”-- Ted Tollner, Cal Poly QB and later a head coach at San Diego State and USC
Tollner, now 71, was Cal Poly's quarterback and a team captain and would later go on to have a 47-year coaching career which included head-coaching stints at USC and San Diego State.
He remembers Curtis Hill, a star receiver and the one player on the team most likely to play in the NFL, coming up to him after the game and asking if they could switch seats. Hill had gotten nauseous on the flight over and felt more comfortable sitting toward the front of the plane.
"As a captain, I usually sat in the front, but because I didn't get sick, I said I can certainly change seats," Tollner said. "I didn't think much about it at the time; I was just doing a favor for a friend."
Hill was one of the 22 who died in the crash. When the plane went down the fuselage snapped in two and fire engulfed the right wing, cockpit and forward cabin areas.
Others have similar stories of being saved by a simple seat change. Don Adams, a senior guard on Cal Poly, gave his seat to Vic Hall, Cal Poly's speedy running back and cornerback, who was also an alternate sprinter on the 1960 U.S. Olympic team. Bowser was actually knocked out of his front-row seat by a lineman, which nearly caused a fight before Bowser said he would take care of the lineman when they got back home.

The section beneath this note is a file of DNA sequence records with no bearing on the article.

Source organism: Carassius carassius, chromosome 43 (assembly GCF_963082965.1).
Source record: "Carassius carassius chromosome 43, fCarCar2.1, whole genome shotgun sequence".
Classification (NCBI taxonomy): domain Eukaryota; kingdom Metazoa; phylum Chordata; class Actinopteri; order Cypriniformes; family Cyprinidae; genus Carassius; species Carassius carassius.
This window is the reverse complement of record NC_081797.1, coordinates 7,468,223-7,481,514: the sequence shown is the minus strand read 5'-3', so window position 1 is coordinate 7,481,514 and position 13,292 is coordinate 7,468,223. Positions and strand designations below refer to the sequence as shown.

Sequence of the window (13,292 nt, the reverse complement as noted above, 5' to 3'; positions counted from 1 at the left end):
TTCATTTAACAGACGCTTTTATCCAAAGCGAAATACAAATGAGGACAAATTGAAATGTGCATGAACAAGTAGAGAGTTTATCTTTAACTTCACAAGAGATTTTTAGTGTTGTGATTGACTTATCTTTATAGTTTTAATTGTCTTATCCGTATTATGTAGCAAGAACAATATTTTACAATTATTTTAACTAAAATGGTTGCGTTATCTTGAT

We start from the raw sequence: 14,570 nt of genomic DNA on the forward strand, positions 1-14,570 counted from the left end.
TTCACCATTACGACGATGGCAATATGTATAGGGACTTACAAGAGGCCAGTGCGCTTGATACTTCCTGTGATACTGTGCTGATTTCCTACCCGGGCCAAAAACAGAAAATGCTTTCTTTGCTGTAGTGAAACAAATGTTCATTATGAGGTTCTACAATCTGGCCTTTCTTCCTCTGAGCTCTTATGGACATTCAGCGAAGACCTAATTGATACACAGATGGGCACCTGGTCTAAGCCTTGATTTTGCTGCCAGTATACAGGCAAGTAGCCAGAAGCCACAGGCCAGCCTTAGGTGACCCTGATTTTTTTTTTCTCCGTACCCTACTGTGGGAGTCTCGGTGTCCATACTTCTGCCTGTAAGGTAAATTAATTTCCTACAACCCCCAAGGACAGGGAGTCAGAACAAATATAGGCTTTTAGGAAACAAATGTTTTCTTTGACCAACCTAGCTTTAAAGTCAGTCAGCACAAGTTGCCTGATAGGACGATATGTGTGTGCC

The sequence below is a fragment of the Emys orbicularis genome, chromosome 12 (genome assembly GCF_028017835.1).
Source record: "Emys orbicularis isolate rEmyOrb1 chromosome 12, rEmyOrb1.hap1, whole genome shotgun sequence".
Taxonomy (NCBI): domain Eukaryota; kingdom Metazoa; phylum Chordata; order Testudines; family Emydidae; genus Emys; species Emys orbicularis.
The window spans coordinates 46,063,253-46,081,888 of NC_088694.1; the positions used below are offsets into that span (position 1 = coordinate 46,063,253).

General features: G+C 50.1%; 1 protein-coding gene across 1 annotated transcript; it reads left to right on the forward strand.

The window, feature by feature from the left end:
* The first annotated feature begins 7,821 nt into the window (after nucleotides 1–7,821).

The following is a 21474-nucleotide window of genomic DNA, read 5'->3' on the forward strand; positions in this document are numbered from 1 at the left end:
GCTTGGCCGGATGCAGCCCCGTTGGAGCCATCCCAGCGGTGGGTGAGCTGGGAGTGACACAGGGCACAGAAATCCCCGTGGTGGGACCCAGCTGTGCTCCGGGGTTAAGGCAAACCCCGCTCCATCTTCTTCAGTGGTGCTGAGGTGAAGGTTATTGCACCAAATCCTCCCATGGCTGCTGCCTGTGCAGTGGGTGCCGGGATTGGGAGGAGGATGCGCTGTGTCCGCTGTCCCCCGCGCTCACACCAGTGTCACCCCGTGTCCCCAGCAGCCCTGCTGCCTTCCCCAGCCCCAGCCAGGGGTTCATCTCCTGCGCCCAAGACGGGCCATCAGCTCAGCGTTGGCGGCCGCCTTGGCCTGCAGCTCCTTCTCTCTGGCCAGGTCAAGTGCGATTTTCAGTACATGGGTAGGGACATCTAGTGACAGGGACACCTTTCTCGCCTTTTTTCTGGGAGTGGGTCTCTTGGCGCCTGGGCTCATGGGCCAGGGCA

"There was really no significance in changing seats until I realized that everyone sitting in front of me died," Tollner said. "I was sitting on the wing and everyone on my row and behind me survived. The significance and irony of someone asking you to change seats becomes greater then. Curtis lost his life and I was spared because he asked to change seats."
Bowser wasn't supposed to be one of the survivors. He was supposed to be sitting in the first row next to his friends. He has lived with this thought in the back of his mind for the past 50 years and it always comes to the forefront whenever he goes to the Greenlawn Memorial Park in Bakersfield, Calif., where his teammates Larry Austin and Joe Copeland are buried.
The three of them were always together. They grew up in the same neighborhood and played on the same football team in high school, junior college and at Cal Poly. They had made plans to become coaches after graduating and raise their families in Bakersfield. Austin had already gotten a head start by marrying his high school sweetheart, Marlene, and having a 2-year old son, Thane, while Copeland had recently married his girlfriend, Kay. Austin and Copeland were born in the same maternity ward two days apart and were buried at the same cemetery 23 years later, 90 minutes apart.
Bowser would name his only son Larry Joe in honor of his fallen friends and teammates.